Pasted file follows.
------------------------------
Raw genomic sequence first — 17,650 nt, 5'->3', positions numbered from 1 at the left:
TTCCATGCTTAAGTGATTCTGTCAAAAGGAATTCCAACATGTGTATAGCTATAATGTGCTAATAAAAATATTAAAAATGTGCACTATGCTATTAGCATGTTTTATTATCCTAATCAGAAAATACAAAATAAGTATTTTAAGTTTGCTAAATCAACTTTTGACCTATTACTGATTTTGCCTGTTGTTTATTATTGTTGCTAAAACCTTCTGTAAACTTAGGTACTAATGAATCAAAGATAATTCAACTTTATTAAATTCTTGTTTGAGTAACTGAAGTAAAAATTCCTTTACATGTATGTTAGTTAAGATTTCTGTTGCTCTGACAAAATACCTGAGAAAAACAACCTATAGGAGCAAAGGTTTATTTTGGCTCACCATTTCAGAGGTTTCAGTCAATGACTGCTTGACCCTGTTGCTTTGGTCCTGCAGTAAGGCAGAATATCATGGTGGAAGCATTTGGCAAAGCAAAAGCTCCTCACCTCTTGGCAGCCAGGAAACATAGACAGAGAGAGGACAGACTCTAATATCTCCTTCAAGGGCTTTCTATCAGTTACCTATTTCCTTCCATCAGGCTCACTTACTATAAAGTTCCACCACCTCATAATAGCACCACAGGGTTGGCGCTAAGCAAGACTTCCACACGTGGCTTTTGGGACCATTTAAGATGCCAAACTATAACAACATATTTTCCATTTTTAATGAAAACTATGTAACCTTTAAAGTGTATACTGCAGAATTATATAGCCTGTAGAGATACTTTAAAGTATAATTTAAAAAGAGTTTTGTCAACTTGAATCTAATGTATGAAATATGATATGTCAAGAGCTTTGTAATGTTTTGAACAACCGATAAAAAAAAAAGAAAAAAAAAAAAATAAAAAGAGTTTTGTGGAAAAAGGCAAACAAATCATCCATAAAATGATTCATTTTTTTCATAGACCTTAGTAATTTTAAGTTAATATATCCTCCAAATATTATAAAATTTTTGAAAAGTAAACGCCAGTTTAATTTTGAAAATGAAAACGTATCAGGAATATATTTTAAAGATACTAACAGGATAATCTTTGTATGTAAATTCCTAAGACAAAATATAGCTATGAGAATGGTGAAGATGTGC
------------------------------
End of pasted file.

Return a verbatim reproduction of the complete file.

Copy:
Raw genomic sequence first — 17,650 nt, 5'->3', positions numbered from 1 at the left:
TTCCATGCTTAAGTGATTCTGTCAAAAGGAATTCCAACATGTGTATAGCTATAATGTGCTAATAAAAATATTAAAAATGTGCACTATGCTATTAGCATGTTTTATTATCCTAATCAGAAAATACAAAATAAGTATTTTAAGTTTGCTAAATCAACTTTTGACCTATTACTGATTTTGCCTGTTGTTTATTATTGTTGCTAAAACCTTCTGTAAACTTAGGTACTAATGAATCAAAGATAATTCAACTTTATTAAATTCTTGTTTGAGTAACTGAAGTAAAAATTCCTTTACATGTATGTTAGTTAAGATTTCTGTTGCTCTGACAAAATACCTGAGAAAAACAACCTATAGGAGCAAAGGTTTATTTTGGCTCACCATTTCAGAGGTTTCAGTCAATGACTGCTTGACCCTGTTGCTTTGGTCCTGCAGTAAGGCAGAATATCATGGTGGAAGCATTTGGCAAAGCAAAAGCTCCTCACCTCTTGGCAGCCAGGAAACATAGACAGAGAGAGGACAGACTCTAATATCTCCTTCAAGGGCTTTCTATCAGTTACCTATTTCCTTCCATCAGGCTCACTTACTATAAAGTTCCACCACCTCATAATAGCACCACAGGGTTGGCGCTAAGCAAGACTTCCACACGTGGCTTTTGGGACCATTTAAGATGCCAAACTATAACAACATATTTTCCATTTTTAATGAAAACTATGTAACCTTTAAAGTGTATACTGCAGAATTATATAGCCTGTAGAGATACTTTAAAGTATAATTTAAAAAGAGTTTTGTCAACTTGAATCTAATGTATGAAATATGATATGTCAAGAGCTTTGTAATGTTTTGAACAACCGATAAAAAAAAAAGAAAAAAAAAAAAATAAAAAGAGTTTTGTGGAAAAAGGCAAACAAATCATCCATAAAATGATTCATTTTTTTCATAGACCTTAGTAATTTTAAGTTAATATATCCTCCAAATATTATAAAATTTTTGAAAAGTAAACGCCAGTTTAATTTTGAAAATGAAAACGTATCAGGAATATATTTTAAAGATACTAACAGGATAATCTTTGTATGTAAATTCCTAAGACAAAATATAGCTATGAGAATGGTGAAGATGTGC